Team Up and integrated pharma logistics supply chain culture
A major pharm-logistics initiative has been founded and launched in a bid to improve the efficiency and integration of global pharma logistics supply chain.
Team-Up, announced at the IATA AirPharma Conference in Brussels 2016, is an industry driver programme to bring real collaborative working to the pharmaceutical logistics sector.
Here’s what you need to know about Team Up:
Collaboration is key
Team-Up has been established by a cross-section of sector leaders with the main aim of meeting the supply chain challenges posed by today’s rapidly changing market conditions. One way of tackling these challenges is through collaboration across the entire supply chain.
This is where Team-Up comes in.
“TEAM-UP will not only identify and explain the general principles and protocols of collaborative working, it will provide flexible guidance on how these principles can be interpreted and applied in a pharma-logistics context”
There’s value in productivity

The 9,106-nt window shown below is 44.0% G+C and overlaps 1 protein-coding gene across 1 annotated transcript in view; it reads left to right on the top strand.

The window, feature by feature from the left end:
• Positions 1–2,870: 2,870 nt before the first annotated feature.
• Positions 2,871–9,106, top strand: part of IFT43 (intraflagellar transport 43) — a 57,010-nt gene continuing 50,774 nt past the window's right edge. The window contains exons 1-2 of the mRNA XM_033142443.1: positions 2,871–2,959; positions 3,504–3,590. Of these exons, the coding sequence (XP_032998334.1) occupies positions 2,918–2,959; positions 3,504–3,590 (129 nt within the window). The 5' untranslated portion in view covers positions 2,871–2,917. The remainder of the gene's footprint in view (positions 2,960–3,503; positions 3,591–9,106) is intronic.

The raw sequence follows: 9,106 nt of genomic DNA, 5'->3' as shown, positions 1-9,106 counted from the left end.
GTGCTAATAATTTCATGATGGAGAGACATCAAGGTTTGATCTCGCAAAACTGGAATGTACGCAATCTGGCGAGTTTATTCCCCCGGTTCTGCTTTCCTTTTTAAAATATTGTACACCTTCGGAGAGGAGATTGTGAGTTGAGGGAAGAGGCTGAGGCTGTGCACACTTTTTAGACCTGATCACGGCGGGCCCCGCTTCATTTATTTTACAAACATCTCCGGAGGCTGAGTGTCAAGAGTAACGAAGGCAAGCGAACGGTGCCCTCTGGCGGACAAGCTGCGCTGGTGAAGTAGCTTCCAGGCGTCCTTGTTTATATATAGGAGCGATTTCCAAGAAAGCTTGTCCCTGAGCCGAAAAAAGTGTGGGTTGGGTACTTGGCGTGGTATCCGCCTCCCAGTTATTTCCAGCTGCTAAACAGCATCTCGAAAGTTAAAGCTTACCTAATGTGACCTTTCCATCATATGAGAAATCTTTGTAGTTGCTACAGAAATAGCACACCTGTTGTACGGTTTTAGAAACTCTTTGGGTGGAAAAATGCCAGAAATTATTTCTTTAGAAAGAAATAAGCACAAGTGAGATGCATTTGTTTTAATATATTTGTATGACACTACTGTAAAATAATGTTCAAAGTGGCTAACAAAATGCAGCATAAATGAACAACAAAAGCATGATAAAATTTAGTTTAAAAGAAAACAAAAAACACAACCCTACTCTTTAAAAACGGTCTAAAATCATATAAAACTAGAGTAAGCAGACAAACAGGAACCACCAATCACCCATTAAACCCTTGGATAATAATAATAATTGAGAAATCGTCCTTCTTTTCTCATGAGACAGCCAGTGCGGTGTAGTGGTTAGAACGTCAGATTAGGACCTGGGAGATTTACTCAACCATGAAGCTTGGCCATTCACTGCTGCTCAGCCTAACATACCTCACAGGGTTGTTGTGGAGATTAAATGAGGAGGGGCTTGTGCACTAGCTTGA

Productivity and cost reductions are two major talking points in any industry, particularly the pharma supply chain and logistics industry. It is said that major companies across the $1 trillion industry are spending close to £10bn per year on cold logistics alone. Team-Up lays out the differences between an integrated network when compared to a traditional supply chain.
Better visibility in end-to-end supply chain, an increase in information transparency, a risk sharing corporate culture, a better more formal risk/change management approach and a philosophy for continuous development are all identified in Team Up’s prospectus as key advantages of an integrated network.
Collaborative goals start with Team-Up
In striving for a more collaborative supply chain, particularly amongst stakeholder sin the pharma and bio-pharma logistics sectors, Team-Up has outlined four main goals:
- Realigning the corporate culture of pharma-logistics to better support integrated working
- Sharing collaborative best practice and providing the industry with practical advice and tools in order to standardise partnering methodologies and facilitate the assembly of integrated supply networks
- Providing shippers and logistics providers with a recognised accreditation status for exemplary collaborative working and to promote these credentials to all sector stakeholders
- Strengthening the business case for integrated supply networks by building an evidence-base from pilot programmes and other evaluations
You’re Accreditation to the industry